Monday, May 15, 2006

REVIEW: Ian Carr's Nucleus - In Flagranti Delicto

For my first review I undertook the challenge of reviewing an album and band (Nucleus) that some would say does not belong in the Progressive rock genre at all. Prior to reviewing the music I think it is important to clear the air on the classification of Nucleus and other bands on the periphery of Progressive rock. To me they are just that the periphery of Progressive rock. If Nucleus is just a Jazz band with Prog rock tendencies, I believe our musical taste can transcend the hazy classifications that we have impose to simplify the vast world of music. Worst comes to worst I have recommended or discredited music of another genre (G-D forbid), after all to this day Gentle Giant dislikes the fact that they are classified as a Progressive rock band while most of us consider them the Nucleus of Prog.

The cover design of this album provides us with the type of effort that only rivals “Close to the Edge”. So I would like to go out of my way to commend Heinz Bahr on such a profound design that leaves you lamenting that bit of white in the far-north of the record and what type of criteria the band used to come across such exquisite work. (Please feel free to leave comments on what you think Mr. Bahr is trying to relate)

Now that the confusion has been dealt with lets take a look at Nucleus’ In Flagranti Delicto. This is one of those live recordings where the crowd is respectful to the musicians by being completely non-existent other then a golf clap after the completion of each song and solo that helps remind you that this is indeed a live record. Despite being a live album, do not expect the classics to be featured, these are brand new songs with the exception of Heyday from the Snakehips Etcetera album.

One thing you will notice is that Ian Carr and his band are flawless in execution and are obviously on the same page. The first track titled Gestalt gives you the understanding to why this is now Ian Carr’s Nucleus as his Miles Davis esque trumpet solos is much appreciated in this 11 minute jam. These beautiful solos are a reoccurring theme throughout. Another element that immediately affects the listener is the superb meanderings of the aptly named Werimu Aata Teransiamoa Karataiana’s bass guitar.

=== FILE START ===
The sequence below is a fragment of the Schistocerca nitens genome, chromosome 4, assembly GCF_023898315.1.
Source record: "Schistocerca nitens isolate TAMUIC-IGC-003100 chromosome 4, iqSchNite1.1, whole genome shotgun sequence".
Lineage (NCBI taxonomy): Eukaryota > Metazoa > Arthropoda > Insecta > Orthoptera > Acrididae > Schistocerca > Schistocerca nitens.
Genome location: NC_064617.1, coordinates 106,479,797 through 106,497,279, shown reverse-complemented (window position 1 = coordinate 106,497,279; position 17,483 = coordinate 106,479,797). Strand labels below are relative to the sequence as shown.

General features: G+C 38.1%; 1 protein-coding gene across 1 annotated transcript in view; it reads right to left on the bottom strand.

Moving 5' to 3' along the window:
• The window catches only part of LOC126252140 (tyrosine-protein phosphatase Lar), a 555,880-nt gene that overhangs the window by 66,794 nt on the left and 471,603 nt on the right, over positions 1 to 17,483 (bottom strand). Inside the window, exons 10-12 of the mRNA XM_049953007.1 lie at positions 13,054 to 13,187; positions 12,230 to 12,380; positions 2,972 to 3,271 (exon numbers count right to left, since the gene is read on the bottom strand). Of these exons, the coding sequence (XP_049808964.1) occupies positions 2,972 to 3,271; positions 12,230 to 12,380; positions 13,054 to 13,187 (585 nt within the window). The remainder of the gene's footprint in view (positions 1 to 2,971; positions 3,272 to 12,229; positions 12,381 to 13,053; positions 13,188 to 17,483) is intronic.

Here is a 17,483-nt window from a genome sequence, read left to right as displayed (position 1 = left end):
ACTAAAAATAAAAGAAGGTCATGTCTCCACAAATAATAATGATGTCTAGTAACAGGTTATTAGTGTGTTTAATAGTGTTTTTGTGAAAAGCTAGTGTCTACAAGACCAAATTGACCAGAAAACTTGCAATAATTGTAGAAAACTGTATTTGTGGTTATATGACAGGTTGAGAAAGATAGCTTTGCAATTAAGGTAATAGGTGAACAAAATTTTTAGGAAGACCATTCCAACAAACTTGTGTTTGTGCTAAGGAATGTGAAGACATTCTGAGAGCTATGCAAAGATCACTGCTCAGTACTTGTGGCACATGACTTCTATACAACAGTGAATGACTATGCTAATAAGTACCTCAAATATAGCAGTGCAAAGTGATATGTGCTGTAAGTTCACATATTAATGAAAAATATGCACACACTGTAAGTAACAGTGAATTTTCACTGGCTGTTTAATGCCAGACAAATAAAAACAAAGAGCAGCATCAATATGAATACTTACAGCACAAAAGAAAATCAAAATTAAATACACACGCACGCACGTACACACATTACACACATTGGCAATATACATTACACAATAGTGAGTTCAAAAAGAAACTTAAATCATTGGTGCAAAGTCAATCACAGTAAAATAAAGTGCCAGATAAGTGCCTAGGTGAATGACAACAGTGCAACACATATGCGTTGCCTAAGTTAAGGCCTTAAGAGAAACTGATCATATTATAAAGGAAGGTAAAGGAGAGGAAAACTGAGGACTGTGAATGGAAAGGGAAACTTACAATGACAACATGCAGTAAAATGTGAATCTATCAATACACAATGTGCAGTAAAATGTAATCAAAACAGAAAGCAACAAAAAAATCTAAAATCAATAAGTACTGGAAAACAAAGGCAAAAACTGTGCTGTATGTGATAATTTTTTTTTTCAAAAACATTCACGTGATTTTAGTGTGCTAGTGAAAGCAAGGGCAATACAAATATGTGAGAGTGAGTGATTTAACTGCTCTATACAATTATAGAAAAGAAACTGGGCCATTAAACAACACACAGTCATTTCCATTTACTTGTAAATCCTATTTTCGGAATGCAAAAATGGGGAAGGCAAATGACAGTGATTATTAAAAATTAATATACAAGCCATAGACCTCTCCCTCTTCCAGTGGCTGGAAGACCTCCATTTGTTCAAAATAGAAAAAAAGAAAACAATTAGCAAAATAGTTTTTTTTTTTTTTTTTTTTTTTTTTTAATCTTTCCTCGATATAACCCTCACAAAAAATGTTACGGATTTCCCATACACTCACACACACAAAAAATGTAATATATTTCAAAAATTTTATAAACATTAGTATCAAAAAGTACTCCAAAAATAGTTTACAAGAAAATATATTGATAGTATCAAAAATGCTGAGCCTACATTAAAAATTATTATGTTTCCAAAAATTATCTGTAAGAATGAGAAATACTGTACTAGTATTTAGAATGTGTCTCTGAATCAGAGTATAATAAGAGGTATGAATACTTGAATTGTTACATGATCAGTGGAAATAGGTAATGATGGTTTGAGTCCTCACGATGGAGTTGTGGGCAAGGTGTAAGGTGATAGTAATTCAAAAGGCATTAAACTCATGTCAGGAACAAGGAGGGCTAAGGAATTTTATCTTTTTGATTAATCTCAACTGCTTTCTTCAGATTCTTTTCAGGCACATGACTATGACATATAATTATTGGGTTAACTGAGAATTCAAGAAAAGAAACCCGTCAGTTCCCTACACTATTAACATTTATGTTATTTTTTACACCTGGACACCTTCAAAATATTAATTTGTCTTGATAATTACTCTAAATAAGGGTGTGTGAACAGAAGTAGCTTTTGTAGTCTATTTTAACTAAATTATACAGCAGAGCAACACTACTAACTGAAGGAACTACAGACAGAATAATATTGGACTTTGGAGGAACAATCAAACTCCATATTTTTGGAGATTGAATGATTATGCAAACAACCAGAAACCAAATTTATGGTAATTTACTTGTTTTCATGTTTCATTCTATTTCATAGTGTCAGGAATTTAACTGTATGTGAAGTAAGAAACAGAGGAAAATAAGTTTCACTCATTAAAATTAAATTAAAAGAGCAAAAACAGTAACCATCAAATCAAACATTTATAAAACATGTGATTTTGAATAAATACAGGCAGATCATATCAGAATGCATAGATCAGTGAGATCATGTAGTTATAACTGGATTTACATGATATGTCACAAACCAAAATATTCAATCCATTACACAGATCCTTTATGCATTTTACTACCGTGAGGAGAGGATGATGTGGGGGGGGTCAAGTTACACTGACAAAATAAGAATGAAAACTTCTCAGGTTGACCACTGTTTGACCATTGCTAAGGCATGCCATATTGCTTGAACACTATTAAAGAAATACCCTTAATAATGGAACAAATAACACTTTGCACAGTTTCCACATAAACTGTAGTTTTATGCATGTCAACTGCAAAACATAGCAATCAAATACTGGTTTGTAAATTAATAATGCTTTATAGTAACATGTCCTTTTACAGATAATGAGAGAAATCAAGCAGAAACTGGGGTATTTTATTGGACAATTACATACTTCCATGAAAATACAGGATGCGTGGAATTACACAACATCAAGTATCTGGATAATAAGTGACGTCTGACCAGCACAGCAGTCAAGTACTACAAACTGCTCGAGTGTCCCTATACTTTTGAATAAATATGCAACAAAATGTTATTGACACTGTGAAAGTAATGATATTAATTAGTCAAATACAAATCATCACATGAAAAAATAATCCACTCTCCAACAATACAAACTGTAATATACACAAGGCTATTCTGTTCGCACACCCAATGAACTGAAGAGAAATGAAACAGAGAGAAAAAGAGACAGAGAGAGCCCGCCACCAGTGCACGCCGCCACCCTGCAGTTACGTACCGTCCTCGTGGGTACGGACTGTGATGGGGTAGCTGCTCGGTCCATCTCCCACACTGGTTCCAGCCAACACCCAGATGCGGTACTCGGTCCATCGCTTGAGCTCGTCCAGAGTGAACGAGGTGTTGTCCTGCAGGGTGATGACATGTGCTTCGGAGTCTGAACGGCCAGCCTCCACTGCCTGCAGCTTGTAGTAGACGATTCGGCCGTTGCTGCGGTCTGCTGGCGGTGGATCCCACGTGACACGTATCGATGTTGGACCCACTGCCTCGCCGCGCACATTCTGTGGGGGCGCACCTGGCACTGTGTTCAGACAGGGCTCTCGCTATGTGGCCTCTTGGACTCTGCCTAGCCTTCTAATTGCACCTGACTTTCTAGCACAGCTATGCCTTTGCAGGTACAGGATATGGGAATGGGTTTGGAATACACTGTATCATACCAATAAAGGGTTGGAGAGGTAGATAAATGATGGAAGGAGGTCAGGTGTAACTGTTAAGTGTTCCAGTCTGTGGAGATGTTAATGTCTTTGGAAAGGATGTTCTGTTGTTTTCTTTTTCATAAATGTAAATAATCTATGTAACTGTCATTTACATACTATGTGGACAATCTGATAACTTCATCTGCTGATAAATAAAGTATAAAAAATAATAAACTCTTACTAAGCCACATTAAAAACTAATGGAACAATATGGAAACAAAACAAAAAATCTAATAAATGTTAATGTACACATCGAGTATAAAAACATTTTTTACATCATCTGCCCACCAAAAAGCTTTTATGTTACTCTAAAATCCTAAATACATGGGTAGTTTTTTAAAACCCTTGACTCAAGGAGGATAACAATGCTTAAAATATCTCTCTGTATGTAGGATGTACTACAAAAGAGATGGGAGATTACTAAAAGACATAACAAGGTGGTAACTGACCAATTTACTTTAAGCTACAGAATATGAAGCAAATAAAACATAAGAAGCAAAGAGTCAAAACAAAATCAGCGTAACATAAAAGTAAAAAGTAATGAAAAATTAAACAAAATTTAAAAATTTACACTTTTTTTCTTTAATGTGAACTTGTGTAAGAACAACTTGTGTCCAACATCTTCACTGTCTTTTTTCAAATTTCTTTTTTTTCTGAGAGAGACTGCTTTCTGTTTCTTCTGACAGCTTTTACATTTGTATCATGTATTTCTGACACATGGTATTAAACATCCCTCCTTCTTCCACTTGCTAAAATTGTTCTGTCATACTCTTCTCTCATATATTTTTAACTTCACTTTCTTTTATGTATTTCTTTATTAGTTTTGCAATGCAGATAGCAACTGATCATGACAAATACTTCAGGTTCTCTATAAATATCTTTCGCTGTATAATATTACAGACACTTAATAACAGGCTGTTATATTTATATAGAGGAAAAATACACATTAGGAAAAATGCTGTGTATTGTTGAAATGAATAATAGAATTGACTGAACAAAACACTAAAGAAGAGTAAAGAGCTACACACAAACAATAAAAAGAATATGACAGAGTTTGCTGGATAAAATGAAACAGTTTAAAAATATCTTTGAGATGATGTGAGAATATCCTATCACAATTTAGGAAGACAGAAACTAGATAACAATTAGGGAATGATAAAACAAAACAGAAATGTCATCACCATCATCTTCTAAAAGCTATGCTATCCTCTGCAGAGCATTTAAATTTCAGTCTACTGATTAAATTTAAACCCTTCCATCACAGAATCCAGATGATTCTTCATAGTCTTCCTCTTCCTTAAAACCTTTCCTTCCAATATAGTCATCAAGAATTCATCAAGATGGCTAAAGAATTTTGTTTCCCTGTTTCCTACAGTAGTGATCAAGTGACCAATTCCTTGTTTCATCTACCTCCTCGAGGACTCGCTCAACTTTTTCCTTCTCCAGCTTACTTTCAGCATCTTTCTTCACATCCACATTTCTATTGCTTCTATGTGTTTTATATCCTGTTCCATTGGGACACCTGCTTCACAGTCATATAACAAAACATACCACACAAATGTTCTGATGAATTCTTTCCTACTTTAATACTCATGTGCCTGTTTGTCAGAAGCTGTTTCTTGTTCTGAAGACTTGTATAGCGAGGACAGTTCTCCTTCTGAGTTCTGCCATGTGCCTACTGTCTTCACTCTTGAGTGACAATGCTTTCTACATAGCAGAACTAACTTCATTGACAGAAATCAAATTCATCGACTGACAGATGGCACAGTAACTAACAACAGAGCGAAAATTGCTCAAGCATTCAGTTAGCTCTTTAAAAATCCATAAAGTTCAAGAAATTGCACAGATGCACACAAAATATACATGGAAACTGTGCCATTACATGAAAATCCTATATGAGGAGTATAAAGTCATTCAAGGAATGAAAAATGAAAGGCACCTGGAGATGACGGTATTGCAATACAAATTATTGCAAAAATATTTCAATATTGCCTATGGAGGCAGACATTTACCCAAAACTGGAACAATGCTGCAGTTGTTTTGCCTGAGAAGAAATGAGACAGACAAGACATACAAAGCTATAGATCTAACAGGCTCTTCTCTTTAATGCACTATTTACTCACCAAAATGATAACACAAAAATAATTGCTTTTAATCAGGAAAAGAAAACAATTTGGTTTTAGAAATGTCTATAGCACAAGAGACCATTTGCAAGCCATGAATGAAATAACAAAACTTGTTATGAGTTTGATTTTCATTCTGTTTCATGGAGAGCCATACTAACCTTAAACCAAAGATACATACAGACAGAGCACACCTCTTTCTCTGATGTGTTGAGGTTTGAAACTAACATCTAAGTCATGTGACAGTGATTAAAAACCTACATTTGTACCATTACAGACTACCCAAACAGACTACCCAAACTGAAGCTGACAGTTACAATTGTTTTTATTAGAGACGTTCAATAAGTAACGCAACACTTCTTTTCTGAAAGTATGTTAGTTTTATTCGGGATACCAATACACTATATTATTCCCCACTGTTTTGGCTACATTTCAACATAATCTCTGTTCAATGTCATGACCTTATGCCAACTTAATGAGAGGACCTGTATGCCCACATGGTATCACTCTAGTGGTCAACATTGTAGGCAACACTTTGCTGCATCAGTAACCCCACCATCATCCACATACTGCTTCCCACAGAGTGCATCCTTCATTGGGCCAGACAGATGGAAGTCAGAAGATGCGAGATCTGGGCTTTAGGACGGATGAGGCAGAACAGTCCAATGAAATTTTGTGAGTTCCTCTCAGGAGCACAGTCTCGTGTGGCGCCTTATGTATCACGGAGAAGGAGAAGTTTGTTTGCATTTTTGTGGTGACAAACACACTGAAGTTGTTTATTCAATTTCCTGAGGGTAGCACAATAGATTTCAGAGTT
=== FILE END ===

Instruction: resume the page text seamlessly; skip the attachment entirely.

Mysteries is really a classic Jazz Fusion jam where certain members of the team takes a solo and then returns to the main tune. If you are expecting solos for the sake of soloing you have come to the wrong place these men solo as if it might be their last. W.A.T.K’s bass solo on this track is awe inspiring from start to finish you will not be disappointed (one of my favorite parts of the album.)

The second half of the record is considerably different from the first half. Gone is the classic Jazz and a welcome to more fusion. It commences with Heyday the most rock oriented, none the less quite enjoyable. It represents the black sheep as it’s a nice break from hardcore jazz and features Geoff Castle who gets a chance to display his skills on the mini moog. For most of the album Castle’s duties are laying a phenomenal under-layer of electric piano in support of those who happen to be soloing. On the second half he is much more in the fore front of the operation.
The title track, In Fligranti Delicto, if you are in the grey this saying is synonymous with “being caught in the act” usually a sexual one (in this case the act of playing music). For example: Paul DiMeglio was In Flagranti Delicto while robbing a record store (in this case not sexual and quite fictional.) This track is both the most interesting listen and the best on the album. It has almost has a Gong feeling straight from the Radio Gnome Trilogy with Smyth and Allen no where to be found.

The music speaks for its self; it is self-evident that this album has both quality and quantity as the musicianship is awesome. This is in no way one of Nucleus’ revolutionary or life changing cuts but it does demonstrate true cohesiveness outside the studio and receives a B or B+ in my book. If you are a fan of Mahavishnu Orchestra or any Jazz oriented progressive rock scheme I would get your hands on this one. Enjoy yourselves.

My Rating 7/10

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